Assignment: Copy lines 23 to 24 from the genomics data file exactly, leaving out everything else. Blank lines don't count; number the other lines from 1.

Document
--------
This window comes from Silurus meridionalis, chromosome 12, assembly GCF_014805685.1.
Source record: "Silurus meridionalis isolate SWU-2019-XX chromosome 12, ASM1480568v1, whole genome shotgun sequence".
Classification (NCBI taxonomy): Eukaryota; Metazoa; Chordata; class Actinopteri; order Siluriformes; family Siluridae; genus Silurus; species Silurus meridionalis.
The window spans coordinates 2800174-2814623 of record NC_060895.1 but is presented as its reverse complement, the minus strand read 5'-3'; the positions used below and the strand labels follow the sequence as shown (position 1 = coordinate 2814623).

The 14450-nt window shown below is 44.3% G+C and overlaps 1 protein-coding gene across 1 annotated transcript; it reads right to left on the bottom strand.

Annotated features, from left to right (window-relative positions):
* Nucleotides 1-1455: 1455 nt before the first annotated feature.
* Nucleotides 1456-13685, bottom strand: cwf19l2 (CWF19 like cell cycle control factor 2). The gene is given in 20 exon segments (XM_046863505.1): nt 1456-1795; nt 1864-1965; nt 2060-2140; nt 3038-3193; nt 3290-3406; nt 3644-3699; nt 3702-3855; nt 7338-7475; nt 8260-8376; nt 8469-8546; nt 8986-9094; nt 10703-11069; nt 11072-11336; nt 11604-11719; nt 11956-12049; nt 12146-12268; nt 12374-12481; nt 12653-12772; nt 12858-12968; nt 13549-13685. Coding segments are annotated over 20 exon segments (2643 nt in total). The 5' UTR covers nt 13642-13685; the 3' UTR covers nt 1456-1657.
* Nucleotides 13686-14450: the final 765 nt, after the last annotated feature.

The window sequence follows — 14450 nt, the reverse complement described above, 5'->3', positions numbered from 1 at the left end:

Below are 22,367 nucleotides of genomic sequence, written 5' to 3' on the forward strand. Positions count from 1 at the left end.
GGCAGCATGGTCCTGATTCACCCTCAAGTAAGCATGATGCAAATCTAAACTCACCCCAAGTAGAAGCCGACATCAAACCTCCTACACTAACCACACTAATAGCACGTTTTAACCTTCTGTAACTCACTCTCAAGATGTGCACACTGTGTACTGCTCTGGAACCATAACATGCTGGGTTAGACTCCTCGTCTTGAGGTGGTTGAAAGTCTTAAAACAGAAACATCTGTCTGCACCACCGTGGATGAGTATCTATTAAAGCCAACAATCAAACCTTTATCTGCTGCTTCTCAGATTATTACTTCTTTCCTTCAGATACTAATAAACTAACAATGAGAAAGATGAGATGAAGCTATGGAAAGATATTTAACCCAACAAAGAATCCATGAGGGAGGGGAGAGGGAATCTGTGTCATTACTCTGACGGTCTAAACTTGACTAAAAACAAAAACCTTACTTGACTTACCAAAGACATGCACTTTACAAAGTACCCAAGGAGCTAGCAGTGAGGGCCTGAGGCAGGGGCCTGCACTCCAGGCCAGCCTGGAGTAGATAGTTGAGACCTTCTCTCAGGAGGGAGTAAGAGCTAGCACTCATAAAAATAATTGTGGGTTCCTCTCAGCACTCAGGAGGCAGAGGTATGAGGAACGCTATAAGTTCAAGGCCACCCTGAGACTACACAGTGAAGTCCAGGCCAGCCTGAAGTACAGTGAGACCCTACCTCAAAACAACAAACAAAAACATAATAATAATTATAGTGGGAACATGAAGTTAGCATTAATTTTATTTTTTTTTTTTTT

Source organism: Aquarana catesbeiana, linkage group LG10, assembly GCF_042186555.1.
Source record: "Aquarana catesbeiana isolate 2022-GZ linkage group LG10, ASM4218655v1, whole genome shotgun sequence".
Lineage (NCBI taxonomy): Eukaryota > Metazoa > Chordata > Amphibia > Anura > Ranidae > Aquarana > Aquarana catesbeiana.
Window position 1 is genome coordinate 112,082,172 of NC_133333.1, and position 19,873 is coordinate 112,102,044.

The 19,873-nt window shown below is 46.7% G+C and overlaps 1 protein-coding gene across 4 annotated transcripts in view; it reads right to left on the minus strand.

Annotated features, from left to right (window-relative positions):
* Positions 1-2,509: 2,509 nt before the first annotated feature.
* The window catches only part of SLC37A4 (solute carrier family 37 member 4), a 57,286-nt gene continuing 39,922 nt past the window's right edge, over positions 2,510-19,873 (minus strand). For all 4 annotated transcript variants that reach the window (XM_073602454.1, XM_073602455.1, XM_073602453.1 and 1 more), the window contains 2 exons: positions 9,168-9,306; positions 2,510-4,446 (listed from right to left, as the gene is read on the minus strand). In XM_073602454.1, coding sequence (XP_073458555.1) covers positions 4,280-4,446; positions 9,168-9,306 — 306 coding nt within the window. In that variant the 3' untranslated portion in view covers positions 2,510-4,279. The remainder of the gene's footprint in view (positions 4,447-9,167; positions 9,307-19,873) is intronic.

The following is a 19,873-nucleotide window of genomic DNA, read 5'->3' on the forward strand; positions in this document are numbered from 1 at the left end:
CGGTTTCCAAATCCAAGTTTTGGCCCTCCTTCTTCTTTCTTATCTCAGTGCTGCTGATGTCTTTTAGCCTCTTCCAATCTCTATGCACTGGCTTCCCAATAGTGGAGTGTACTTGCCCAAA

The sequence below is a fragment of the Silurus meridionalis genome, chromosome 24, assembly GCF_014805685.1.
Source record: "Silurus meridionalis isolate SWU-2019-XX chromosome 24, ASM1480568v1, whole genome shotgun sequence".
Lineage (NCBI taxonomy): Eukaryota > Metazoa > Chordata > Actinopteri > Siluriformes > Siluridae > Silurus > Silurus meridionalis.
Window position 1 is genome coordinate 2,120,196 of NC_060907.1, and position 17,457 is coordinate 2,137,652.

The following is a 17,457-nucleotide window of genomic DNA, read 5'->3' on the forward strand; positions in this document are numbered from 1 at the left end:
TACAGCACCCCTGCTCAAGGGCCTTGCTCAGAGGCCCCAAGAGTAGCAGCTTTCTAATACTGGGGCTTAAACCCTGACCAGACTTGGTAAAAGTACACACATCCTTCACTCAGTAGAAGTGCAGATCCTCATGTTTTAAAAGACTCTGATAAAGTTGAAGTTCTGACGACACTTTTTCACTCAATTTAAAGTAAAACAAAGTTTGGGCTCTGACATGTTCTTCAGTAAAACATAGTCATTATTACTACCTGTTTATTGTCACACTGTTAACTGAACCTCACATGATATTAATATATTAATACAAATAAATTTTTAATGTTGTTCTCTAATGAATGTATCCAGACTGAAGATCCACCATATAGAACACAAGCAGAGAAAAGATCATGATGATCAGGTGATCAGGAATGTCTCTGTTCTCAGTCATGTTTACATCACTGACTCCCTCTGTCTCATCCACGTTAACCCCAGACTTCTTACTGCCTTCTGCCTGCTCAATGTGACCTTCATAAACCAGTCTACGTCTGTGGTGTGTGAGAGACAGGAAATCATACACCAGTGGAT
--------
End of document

The sequence below is a fragment of the Silurus meridionalis genome, chromosome 24, assembly GCF_014805685.1.
Source record: "Silurus meridionalis isolate SWU-2019-XX chromosome 24, ASM1480568v1, whole genome shotgun sequence".